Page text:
When I was a child at camp, one of the summer highlights was “color war.” The entire camp, including counselors and staff, would be arbitrarily divided into two teams — “red” and “white” and then for a week would engage in athletic and other contests to build up points for a final victory. I particularly remember the intense discussions around the “bunk,” of how disgusting our opponents were — fellow campers who had been our friends yesterday!
Now I am not saying that the present stand off between Democrats and Republicans is exactly the same as color war. I recognize that there are differences between the parties, and like everyone else I know, I plan to vote for Obama. But I must say that the way in which my progressive and leftist friends are focused on how terrible the Republicans are does remind me of Junior High School. Having been in New York after 9/11 I know what it feels like to be in a panicky environment in which loyalty is everything, and I don’t like it.
What I am talking about is the need to think independently of Obama, even as we vote for him. An example of what I mean is the discussion of his now-famous remark about who built America. The Republicans made “We built it” the slogan for their first night, and the New York Times took them up on it, calling Obama’s remark “poorly phrased” and “deliberately taken out of context.” According to the Times, “President Obama was making the obvious point that all businesses rely to some extent on the work and services of government. But Mr. Romney has twisted it to suggest that Mr. Obama believes all businesses are creatures of the government, and so the convention had to parrot the line.”
Here is the core of Obama’s original text, delivered July 13:
If you were successful, somebody along the line gave you some help. There was a great teacher somewhere in your life. Somebody helped to create this unbelievable American system that we have that allowed you to thrive. Somebody invested in roads and bridges. If you’ve got a business — you didn’t build that. Somebody else made that happen. The Internet didn’t get invented on its own. Government research created the Internet so that all the companies could make money off the Internet. The point is, is that when we succeed, we succeed because of our individual initiative, but also because we do things together.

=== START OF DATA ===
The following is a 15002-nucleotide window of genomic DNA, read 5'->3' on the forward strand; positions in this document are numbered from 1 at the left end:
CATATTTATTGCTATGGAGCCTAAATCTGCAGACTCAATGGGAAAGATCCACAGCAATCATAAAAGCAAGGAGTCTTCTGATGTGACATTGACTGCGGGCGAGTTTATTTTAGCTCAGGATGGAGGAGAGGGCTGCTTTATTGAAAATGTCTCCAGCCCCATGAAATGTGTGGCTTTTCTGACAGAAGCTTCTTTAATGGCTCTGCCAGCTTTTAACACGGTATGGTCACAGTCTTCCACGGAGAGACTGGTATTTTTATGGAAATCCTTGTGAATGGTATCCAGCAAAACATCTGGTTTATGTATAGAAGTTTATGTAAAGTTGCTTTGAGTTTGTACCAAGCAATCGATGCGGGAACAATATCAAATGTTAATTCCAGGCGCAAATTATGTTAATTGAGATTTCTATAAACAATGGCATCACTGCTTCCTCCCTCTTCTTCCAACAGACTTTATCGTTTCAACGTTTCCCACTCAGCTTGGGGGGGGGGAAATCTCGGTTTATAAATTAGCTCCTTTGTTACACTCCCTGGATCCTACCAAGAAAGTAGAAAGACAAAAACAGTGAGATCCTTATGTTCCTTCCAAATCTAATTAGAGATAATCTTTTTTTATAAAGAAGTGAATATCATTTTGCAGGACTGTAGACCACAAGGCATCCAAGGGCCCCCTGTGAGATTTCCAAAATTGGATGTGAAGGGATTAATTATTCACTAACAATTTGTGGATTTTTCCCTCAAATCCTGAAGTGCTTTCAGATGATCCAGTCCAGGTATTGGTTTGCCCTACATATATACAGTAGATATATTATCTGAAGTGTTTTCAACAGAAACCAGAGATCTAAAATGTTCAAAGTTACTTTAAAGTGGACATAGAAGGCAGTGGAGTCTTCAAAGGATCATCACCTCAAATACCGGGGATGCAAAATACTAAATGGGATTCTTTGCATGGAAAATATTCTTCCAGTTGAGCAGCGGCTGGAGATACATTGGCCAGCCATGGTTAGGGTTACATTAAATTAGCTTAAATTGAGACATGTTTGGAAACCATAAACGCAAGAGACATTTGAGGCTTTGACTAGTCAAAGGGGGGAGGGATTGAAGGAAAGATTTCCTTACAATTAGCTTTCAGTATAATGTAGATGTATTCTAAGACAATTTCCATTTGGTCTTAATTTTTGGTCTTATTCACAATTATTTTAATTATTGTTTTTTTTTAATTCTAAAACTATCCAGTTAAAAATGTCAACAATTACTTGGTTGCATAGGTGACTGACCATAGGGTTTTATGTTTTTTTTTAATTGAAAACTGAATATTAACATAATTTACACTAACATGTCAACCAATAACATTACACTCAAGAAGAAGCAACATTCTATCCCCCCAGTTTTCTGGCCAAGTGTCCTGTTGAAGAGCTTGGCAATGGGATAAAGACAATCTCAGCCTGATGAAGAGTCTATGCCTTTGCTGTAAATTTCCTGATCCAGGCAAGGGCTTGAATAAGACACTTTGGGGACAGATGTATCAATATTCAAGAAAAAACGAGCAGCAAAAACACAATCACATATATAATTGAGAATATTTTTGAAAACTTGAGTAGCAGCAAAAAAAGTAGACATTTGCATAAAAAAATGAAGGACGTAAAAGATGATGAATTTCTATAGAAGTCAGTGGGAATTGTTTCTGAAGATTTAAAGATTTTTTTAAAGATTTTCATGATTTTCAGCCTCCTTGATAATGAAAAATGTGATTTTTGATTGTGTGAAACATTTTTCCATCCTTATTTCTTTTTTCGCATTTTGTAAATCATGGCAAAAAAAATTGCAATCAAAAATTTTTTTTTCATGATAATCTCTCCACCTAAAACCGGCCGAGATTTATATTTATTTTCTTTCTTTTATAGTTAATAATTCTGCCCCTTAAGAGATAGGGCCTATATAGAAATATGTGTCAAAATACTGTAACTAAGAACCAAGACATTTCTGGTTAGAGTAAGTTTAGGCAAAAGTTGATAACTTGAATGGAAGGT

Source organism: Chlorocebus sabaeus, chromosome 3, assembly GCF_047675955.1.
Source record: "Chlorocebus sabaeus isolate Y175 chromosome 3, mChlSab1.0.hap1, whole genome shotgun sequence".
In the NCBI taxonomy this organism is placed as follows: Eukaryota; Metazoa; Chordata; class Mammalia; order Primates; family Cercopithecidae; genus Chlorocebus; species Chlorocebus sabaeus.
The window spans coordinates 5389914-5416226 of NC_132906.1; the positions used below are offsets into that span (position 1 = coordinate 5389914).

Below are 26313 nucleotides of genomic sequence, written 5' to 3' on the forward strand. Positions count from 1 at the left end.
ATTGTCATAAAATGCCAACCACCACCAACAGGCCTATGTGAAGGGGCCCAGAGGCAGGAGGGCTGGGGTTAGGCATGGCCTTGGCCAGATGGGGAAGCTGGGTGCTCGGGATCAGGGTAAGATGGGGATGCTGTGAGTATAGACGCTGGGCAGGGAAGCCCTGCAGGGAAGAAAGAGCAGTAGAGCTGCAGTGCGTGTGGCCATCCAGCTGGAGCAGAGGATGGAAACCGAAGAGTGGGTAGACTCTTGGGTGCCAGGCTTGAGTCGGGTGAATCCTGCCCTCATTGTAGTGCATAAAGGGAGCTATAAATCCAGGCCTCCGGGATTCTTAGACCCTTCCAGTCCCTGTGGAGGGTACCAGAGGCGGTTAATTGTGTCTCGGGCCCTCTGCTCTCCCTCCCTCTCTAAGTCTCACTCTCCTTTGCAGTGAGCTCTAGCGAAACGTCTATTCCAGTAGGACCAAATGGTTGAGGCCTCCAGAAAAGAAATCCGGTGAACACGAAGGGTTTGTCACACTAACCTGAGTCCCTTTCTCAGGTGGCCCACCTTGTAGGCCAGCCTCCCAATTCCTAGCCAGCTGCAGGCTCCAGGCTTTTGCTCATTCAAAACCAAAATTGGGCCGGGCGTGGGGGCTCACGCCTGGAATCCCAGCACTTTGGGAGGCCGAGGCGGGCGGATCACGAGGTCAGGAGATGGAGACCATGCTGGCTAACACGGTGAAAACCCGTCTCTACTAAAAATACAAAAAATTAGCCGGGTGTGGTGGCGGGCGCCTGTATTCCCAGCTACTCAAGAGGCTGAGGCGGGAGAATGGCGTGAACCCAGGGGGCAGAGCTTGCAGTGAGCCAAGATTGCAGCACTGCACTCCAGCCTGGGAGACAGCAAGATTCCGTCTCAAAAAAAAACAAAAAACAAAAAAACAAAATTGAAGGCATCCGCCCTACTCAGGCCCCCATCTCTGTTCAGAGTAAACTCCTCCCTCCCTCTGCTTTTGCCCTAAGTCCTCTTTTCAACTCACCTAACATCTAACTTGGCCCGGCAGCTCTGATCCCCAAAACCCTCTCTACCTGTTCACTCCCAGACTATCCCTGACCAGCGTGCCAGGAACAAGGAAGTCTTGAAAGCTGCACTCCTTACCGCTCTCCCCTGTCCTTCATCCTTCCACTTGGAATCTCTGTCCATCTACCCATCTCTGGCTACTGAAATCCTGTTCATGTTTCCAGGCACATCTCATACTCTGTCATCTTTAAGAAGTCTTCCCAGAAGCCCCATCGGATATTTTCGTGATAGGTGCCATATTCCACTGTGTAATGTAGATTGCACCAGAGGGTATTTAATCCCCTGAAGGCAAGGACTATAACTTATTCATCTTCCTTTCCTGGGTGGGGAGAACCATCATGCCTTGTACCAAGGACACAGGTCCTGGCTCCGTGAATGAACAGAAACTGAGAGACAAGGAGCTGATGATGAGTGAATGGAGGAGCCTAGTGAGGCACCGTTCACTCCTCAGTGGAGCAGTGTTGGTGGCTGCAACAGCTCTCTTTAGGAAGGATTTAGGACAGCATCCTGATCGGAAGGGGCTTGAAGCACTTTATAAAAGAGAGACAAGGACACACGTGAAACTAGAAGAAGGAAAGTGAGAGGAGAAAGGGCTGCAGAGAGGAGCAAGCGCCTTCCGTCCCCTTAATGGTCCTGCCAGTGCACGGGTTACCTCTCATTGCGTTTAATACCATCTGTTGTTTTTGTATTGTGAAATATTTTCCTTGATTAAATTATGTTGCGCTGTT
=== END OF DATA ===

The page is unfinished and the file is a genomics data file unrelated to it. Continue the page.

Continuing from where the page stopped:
Now the first thing to note is how implausible The New York Times characterization of this as “poorly phrased” is. Every word that Obama delivers is very carefully scripted, and this was too. I am a professor and if a student handed me this I would send it back, but this is not a classroom. Obama deliberately delivered a vague, abstract, uncoordinated series of statements because he did not want to say what he should have said: “If you are a successful businessman, it is because American workers created a government that supports your efforts, and it needs that government to correct the incredible imbalance that exists in American society between the rich and everyone else.” Instead he throws together meaningless clichés on which everyone agrees– the “great teacher,” a series of “somebodys,” a mysterious investor who financed “roads and bridges” and then throws in a valid point about the Internet. Obama can do this because he doesn’t have to communicate directly with his base. In effect, he winks at his base, certain that we will say, “we know what he means, he just can’t clearly state it.”
In earlier posts I have tried to explain why Obama is often so opaque and abstract. He represents a new social class, which looks back on the New Deal and the 1960s with decidedly mixed feelings. Those were great days, to be sure, but now the real problems are technical and pragmatic. We have to wink at people who still live in the past, but we need to live in an austerity-dominated present. The point is that so long as we reward Obama for talking in unclear, abstract terms, we will never move the country forward. That is why we need to make this election about something more than another Color War. We need to see an independent left come out of it.
Eli Zaretsky is the author of Why America Needs a Left: An Historical Argument.